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ECONOMY > Agriculture

JA Group takes first steps toward reducing prices of agricultural materials

  • September 2, 2016
  • , Asahi , p. 7
  • JMH Translation

By Yo Noguchi

 

The JA Group has begun to take steps to reduce the prices of fertilizers and other agricultural materials it sells to farmers. Liberal Democratic Party (LDP) Agriculture and Forestry Division chief Shinjiro Koizumi, who is compiling recommendations for agricultural reforms this autumn, has criticized the high prices of materials sold by the JA. With the aim of “surrounding the JA,” the Ministry of Agriculture, Forestry, and Fisheries (MAFF) has also adopted the same position.

 

The National Federation of Agricultural Cooperative Associations (JA Zen-Noh), which sells production materials to agricultural cooperatives nationwide, announced last month that fertilizers will now be available at 30-40% lower prices. Zen-Noh imported cheaper fertilizers from the ROK for the first time, although it has traditionally shunned such imports out of concern about quality.

 

A survey conducted in July by the Japan Association of Agricultural Corporations made up of some 1,900 member companies showed that fertilizer prices in the ROK are half of those in Japan and pesticide prices are about 30%. The JA Group’s prices are still too high. Chairman Choe Okuno of the Central Union of Agricultural Cooperatives (JA Zenchu), the leading body of the JA Group, met the chairman of the Japan Association of Agricultural Corporations for the first time on Aug. 19 to “discuss how to reduce fertilizer prices to the level in the ROK.”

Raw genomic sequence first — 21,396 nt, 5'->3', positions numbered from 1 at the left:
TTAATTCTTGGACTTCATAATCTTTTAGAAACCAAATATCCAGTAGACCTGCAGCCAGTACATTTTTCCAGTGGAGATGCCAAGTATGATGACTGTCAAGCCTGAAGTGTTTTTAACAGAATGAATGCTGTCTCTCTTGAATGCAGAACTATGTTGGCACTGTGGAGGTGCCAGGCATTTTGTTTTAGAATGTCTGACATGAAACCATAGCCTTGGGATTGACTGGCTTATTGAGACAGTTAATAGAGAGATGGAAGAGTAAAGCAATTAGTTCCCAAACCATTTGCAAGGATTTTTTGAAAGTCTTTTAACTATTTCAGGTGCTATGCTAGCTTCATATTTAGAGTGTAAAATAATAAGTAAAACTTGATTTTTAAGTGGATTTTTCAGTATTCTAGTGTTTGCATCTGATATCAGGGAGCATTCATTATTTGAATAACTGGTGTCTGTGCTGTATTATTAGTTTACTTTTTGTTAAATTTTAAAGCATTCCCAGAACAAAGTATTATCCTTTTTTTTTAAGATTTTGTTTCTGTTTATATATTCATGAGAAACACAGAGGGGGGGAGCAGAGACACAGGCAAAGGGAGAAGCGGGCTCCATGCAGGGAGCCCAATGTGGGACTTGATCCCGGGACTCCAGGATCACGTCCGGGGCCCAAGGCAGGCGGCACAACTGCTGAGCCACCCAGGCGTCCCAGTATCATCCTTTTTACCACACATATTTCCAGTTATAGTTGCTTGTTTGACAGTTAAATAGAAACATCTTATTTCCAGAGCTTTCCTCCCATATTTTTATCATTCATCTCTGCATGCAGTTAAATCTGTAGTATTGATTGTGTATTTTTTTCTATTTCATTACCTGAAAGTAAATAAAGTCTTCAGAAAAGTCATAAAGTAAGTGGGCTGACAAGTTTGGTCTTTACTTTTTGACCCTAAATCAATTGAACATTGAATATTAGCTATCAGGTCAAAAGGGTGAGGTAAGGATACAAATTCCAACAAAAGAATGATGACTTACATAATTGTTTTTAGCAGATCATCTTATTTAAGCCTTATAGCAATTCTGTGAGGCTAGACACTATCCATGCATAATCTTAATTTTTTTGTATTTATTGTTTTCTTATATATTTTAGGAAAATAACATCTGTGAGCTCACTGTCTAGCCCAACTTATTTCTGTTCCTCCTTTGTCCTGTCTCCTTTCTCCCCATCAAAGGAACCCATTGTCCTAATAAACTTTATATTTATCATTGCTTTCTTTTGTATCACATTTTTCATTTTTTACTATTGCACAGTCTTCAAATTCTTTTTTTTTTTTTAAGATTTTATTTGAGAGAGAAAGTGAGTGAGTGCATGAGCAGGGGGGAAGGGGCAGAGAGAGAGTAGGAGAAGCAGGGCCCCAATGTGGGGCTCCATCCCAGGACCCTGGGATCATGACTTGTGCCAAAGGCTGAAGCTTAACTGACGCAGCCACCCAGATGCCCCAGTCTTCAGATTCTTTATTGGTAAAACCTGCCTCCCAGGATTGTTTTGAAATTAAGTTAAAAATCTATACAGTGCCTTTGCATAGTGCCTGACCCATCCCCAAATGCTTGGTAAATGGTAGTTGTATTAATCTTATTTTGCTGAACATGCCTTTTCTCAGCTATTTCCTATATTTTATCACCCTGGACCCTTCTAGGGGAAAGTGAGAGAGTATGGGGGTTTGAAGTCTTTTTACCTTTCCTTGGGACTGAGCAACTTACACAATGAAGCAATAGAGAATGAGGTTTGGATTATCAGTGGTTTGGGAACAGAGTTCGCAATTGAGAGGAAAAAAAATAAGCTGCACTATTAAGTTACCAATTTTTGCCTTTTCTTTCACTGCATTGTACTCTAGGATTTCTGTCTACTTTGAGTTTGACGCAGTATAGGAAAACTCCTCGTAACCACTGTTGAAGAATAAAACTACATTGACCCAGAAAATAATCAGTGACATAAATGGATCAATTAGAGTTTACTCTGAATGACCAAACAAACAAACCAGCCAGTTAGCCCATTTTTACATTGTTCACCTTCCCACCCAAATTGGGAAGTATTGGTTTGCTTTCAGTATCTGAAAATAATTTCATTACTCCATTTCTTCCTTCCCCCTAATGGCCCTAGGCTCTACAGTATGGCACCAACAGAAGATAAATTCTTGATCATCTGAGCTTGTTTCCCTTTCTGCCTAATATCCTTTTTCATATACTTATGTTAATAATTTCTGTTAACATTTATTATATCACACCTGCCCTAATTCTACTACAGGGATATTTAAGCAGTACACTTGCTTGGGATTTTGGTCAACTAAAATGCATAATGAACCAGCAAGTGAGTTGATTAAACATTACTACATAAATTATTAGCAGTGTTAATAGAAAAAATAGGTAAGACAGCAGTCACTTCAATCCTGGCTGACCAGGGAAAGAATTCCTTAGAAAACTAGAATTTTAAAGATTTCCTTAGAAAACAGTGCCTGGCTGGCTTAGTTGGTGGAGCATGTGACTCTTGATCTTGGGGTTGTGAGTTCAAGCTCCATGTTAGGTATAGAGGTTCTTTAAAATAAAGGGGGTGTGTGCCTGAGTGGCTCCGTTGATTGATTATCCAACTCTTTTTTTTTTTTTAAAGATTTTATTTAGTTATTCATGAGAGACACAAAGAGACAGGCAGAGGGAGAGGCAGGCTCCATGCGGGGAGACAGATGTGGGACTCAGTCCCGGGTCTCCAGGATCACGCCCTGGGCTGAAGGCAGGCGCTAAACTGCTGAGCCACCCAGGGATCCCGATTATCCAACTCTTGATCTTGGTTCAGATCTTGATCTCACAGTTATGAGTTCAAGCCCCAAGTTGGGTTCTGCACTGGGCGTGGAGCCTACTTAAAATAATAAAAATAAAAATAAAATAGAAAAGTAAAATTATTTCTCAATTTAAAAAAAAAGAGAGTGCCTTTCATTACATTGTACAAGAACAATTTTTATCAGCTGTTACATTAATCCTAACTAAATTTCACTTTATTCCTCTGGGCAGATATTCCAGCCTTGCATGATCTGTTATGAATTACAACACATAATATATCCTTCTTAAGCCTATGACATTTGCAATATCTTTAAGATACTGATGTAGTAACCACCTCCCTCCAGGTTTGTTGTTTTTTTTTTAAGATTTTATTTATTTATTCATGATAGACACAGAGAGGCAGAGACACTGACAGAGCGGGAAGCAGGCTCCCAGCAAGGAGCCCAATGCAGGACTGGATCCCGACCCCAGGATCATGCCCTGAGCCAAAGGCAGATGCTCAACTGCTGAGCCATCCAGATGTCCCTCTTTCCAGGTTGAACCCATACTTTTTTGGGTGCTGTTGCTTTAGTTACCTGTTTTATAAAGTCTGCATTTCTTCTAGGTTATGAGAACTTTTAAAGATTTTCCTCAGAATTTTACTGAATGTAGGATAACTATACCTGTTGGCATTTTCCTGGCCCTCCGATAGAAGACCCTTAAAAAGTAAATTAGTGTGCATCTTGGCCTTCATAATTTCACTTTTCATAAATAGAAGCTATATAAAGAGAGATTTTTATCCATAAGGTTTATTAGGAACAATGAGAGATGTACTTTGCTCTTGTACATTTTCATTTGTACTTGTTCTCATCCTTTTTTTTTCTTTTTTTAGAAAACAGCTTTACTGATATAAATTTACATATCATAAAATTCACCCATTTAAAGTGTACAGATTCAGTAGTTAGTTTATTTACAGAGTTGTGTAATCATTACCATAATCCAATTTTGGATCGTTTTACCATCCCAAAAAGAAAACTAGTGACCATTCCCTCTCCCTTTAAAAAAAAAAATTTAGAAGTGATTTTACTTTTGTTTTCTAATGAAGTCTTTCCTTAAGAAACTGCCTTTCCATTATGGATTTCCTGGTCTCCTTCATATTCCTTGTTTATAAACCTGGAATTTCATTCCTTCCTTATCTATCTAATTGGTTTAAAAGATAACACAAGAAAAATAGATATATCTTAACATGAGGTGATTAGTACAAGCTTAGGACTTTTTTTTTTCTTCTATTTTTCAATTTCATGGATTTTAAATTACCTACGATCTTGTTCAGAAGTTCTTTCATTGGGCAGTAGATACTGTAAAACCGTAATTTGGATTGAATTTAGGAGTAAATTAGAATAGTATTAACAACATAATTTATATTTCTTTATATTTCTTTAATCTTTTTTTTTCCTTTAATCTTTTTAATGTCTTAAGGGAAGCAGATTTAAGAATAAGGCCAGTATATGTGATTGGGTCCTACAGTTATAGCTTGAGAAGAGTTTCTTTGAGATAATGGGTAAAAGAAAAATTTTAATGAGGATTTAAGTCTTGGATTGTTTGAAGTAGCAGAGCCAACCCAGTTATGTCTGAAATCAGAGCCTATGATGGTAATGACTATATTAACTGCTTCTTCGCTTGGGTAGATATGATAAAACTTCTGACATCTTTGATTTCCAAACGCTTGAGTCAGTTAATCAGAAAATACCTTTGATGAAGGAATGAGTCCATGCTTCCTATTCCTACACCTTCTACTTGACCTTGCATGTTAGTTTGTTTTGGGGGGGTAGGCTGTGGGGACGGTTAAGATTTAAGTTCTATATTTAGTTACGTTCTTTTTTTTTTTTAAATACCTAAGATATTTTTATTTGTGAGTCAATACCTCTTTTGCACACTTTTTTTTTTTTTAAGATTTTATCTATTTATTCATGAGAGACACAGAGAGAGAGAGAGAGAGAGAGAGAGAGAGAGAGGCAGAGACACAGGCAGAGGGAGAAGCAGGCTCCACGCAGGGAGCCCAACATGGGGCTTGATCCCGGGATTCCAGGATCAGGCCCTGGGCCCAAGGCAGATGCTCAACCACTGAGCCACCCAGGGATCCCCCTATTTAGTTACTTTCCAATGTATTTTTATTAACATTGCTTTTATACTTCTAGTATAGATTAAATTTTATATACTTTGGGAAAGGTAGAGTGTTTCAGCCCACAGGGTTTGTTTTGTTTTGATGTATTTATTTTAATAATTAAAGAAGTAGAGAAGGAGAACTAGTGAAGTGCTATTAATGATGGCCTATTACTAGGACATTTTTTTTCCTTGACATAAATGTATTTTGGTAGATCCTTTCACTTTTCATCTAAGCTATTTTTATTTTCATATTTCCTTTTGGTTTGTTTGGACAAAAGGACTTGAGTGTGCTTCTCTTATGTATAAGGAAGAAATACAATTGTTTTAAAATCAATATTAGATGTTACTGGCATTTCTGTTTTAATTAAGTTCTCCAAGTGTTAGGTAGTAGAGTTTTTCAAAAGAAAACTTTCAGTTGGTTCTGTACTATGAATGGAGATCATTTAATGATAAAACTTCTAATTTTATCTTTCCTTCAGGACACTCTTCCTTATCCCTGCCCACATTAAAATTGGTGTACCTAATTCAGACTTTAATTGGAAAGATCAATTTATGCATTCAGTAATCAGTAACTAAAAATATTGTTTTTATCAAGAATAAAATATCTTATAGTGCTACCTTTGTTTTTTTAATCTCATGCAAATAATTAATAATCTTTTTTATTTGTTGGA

Zen-Noh has also begun to advertise on its website the steps being taken to reduce prices for pesticides, cardboard boxes, and other materials. The JA Group is scheduled to announce further efforts to reduce the prices of production materials on Sept. 8.

 

The JA Group is now taking a more positive stance on reducing prices because the LDP project team in charge of compiling basic policies for agriculture, forestry, and fisheries will draw up reform proposals this autumn to improve farmers’ growth potential. The key issue here is a review of the prices of production materials. Regarding the JA Group — which sells 70% of fertilizers, 60% of pesticides, and 50% of agricultural machinery used by Japanese farmers — Koizumi has singled out organizational issues in Zen-Noh in particular. He has been stressing that “reforming Zen-Noh is critical.”

 

In the second FY16 supplementary budget passed on Aug. 24, MAFF has allocated funds to create a website that will offer a comprehensive comparison of production materials prices. Certain ministry officials are even proposing the creation of new laws to help reduce prices.

 

Selling production materials is a much more lucrative business for Zen-Noh than selling rice or vegetables. In reality, Zen-Noh wants to eliminate any interference at all costs. (Slightly abridged)

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